Psychedelic supersonic silicon space age: photos of the radical hippie design sense

Rian Dundon on 2017-03-10

The utopian vision of the 1960s is the subject of a new exhibition

Haus-Rucker-Co (Günter Zamp Kelp, Klaus Pinter, and Laurids Ortner): Environment Transformer / Fliegenkopf (Environment Transformer / Flyhead),1968. (Hippie Modernism/BAMPFA)

The legacy of California’s counterculture is so much more than just Burning Man and bongs.

In the 1960s and 1970s, a nexus of artistic and social movements were searching for new forms of expression. Anti-war protests raged, hippies made love, artists and architects broke the molds of convention. Radical experiments — in the studio and in the streets — were challenging traditionally held beliefs about communal living, ecological awareness, gender, and politics. And American form was undergoing a paradigm shift, too, from midcentury austerity to acid-trip chic. Art and design would never be the same. Nor would the ways we communicate: personal computing and the World Wide Web both trace their origins to LSD-inspired revelations of human connectivity in a pre-silicon Santa Clara Valley.

In the 1910s, the horrors of the First World War had pushed disillusioned creatives to invent new ‘modernist’ modes of expression. Fifty years later, Vietnam, civil rights, and their political backlash had radical thinkers again refusing to get in line. Frustrated hippies grew their hair and took psychotropic drugs to expand their minds beyond the rigidity of a society seen as stagnant in fast moving times. We all know well the profound musical heritage of this period. But the influence of countercultural aesthetics on the graphic design and architecture of the era is far less recognized, even as its impact continues to ripple some half a century on.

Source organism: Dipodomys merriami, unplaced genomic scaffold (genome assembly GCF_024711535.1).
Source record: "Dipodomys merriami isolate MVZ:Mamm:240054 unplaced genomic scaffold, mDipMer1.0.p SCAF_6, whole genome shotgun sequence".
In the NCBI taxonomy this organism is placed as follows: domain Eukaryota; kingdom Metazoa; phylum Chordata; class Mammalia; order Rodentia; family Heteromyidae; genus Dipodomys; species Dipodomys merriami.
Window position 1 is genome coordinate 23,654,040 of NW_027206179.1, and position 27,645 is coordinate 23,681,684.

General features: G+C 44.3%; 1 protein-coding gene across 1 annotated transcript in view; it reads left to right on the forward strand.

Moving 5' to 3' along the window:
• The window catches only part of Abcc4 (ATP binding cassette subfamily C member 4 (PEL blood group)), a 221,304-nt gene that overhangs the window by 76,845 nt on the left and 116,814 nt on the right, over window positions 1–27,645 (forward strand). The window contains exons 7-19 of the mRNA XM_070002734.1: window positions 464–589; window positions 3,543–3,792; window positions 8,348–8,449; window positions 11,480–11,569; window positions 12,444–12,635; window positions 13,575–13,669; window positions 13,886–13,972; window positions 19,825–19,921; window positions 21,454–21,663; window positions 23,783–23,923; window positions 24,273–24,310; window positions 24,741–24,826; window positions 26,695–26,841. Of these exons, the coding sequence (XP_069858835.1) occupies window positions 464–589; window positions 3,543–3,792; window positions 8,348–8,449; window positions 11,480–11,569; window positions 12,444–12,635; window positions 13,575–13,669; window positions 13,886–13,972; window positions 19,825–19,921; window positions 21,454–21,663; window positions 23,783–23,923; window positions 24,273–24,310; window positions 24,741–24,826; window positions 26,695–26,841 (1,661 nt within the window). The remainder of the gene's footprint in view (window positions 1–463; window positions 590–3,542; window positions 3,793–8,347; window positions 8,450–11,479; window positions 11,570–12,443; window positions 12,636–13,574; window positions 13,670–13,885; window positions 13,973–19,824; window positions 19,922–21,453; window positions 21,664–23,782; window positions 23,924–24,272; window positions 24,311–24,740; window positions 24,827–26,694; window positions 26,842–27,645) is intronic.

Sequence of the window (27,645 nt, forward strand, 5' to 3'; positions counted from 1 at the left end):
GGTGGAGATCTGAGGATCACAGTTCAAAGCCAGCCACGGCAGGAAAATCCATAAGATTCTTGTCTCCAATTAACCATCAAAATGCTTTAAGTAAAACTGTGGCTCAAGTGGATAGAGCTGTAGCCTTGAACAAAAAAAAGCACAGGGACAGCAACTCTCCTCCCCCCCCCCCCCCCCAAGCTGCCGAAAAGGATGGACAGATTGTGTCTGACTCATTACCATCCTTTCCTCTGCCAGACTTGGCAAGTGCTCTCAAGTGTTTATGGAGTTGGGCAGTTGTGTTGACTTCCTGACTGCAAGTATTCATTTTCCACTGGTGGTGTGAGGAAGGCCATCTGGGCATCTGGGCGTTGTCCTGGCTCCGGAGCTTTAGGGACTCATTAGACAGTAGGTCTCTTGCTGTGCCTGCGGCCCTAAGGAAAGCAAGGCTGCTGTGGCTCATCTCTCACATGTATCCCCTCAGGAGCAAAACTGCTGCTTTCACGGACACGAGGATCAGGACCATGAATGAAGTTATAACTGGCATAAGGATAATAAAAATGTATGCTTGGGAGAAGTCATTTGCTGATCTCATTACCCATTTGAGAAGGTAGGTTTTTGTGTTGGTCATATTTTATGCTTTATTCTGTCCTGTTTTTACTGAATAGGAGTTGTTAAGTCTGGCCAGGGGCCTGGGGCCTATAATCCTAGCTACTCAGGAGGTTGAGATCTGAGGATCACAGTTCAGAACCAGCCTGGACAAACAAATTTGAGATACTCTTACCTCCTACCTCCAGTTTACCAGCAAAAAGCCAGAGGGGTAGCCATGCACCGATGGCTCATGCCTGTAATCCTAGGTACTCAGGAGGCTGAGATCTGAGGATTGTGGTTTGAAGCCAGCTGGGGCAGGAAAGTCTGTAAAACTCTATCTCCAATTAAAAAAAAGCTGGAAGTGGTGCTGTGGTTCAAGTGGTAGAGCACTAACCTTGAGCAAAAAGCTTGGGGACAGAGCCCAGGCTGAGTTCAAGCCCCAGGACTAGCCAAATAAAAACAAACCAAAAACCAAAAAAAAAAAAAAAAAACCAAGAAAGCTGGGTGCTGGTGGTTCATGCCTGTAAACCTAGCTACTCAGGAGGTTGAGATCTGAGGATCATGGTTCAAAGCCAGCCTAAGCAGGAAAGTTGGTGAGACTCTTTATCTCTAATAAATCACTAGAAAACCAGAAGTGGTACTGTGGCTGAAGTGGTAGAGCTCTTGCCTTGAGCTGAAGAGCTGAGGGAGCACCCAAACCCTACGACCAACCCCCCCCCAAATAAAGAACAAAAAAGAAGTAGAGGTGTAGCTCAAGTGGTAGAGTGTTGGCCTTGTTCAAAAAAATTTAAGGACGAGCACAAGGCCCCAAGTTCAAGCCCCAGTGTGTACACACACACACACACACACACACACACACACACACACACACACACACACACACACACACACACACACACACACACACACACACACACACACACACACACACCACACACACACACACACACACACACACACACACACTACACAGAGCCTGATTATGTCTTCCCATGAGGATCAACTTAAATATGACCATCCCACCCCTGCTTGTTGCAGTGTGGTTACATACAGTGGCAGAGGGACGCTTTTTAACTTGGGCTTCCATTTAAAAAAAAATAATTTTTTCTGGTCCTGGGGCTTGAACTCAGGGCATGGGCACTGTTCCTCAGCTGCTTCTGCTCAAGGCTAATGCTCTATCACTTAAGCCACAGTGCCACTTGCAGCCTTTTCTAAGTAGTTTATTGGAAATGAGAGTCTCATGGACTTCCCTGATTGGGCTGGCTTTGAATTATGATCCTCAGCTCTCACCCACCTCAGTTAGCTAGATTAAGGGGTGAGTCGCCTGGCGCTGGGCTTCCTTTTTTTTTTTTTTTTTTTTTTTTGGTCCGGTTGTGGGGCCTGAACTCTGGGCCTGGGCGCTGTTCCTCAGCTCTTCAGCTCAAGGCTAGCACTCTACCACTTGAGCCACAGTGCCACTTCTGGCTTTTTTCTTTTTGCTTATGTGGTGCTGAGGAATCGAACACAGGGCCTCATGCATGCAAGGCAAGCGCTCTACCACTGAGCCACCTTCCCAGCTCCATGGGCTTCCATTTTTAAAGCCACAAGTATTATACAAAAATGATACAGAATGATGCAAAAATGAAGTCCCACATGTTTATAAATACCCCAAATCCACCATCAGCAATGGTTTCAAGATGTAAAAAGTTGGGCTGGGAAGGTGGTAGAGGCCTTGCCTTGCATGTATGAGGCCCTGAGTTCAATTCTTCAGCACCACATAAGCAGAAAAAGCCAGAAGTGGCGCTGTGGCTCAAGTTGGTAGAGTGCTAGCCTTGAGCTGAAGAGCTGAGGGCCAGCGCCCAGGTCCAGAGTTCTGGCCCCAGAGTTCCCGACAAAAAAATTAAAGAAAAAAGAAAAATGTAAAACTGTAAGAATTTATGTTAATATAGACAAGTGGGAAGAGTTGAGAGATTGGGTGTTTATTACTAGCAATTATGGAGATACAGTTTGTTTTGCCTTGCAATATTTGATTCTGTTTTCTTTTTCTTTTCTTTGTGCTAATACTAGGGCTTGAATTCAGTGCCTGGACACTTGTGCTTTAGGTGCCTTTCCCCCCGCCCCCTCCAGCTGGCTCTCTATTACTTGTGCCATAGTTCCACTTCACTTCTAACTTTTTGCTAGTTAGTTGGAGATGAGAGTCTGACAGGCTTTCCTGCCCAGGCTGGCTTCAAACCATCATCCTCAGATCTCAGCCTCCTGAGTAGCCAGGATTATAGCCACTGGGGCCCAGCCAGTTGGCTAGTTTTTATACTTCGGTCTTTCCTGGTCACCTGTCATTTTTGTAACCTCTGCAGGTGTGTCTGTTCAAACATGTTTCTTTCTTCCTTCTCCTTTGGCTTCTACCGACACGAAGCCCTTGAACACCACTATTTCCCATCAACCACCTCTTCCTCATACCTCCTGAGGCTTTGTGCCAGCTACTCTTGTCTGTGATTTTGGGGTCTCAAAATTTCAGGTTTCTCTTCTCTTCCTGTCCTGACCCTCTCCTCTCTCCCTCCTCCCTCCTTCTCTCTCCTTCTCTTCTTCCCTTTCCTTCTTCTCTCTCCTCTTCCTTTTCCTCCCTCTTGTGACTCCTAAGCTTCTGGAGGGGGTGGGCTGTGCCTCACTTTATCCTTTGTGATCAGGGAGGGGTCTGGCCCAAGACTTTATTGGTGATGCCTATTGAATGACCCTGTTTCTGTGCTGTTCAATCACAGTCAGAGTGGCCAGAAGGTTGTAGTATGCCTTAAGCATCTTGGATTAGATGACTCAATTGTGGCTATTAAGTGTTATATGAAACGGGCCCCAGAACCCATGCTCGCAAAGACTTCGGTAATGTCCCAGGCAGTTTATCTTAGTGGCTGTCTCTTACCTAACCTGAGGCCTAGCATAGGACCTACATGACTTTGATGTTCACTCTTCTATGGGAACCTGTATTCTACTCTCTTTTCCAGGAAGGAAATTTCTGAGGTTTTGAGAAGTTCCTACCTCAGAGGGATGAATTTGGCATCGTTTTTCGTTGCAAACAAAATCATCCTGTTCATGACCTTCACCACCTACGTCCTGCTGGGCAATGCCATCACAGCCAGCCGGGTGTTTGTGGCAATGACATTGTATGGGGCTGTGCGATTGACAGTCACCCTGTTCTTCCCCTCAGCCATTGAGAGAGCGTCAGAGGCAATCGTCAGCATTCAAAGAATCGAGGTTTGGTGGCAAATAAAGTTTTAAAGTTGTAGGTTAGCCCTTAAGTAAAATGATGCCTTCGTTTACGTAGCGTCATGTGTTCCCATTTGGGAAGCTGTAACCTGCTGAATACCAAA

William Lloyd and Gary Anderson with the recycle symbol at the Container Corporation of America, 1971. (Hippie Modernism/BAMPFA)

A new exhibition at the Berkeley Art Museum, Hippie Modernism: The Struggle for Utopia, celebrates the legacy of the free love era on art, design, and activism a half-century from its 1967 inception. Works in the show range from photography and film to architecture and graphic design. But running through them all is a shared commitment to a new kind of consciousness fomenting, inextricably, alongside that period’s charged political climate.

Hippie Modernism: The Struggle for Utopia is on view at the Berkeley Art Museum & Pacific Film Archive (BAMPFA) through May 21, 2017.

Angels of Light: Portrait of Debra Bauer and Rodney Price, early 1970s. (Hippie Modernism/BAMPFA)
Barry Shapiro: Handmade Houses, early 1970s; digital images from slides. (Hippie Modernism/BAMPFA)
Barry Shapiro: Handmade Houses, early 1970s; digital images from slides. (Hippie Modernism/BAMPFA)

“Hippies were modern not because they believed that the world could be different than it was, but because they made that difference real.”

— Lawrence Rinder, BAMFA director

Ira Cohen: Jimi Hendrix, 1968; photograph from the Mylar Chamber series. (Hippie Modernism/BAMPFA)
(L) Isaac Abrams: Hello Dali (detail), 1965; oil on canvas; 60 × 84 in. / (R) Clay Geerdes: Cockettes Go Shopping, 1972; digital print; 42 x 28 in. (Hippie Modernism/BAMPFA)
Frances Butler: Quilted Coat, 1969–1970; fabric, dye. (Hippie Modernism/BAMPFA)
Archizoom Associati: Superonda Sofa, 1966. (Hippie Modernism/BAMPFA)
(L) Chicago Womens Graphics Collective: In Celebration of Amazons, 1974. / (R) J.B. Blunk: Stool #2, 1965; redwood. (Hippie Modernism/BAMPFA)
Sheila Levrant de Bretteville: Women in Design: The Next Decade, 1975; diazo print on paper. (Hippie Modernism/BAMPFA)
Judith Williams: Payne’s Gray, 1966; watercolor, gouache and ink on paper. (Hippie Modernism/BAMPFA)
Untitled (Park Here Any Time), 1969; offset lithograph on paper. (Hippie Modernism/BAMPFA)
Robert Sommer: Emeryville Mudflats, c. 1960s-1970s; digital image from slide. (Hippie Modernism/BAMPFA)